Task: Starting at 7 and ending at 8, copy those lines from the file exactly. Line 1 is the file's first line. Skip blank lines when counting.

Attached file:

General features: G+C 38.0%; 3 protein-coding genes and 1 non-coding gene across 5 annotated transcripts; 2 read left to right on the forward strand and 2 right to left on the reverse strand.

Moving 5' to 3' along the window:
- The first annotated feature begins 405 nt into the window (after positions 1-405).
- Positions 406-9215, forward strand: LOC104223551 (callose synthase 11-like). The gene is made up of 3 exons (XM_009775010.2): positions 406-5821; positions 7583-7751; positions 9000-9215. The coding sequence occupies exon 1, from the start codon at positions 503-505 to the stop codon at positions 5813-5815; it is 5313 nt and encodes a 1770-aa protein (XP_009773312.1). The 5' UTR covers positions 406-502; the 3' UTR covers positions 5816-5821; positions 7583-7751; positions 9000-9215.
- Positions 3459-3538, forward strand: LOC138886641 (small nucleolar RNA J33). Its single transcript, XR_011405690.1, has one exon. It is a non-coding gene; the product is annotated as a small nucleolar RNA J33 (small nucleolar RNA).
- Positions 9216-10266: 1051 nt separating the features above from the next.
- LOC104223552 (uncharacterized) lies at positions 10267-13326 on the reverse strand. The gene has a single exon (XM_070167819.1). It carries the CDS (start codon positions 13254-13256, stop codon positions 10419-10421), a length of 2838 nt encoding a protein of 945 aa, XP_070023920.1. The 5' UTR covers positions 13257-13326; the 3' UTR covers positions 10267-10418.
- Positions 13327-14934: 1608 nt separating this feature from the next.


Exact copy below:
- LOC104223552 (uncharacterized) lies at positions 10267-13326 on the reverse strand. The gene has a single exon (XM_070167819.1). It carries the CDS (start codon positions 13254-13256, stop codon positions 10419-10421), a length of 2838 nt encoding a protein of 945 aa, XP_070023920.1. The 5' UTR covers positions 13257-13326; the 3' UTR covers positions 10267-10418.
- Positions 13327-14934: 1608 nt separating this feature from the next.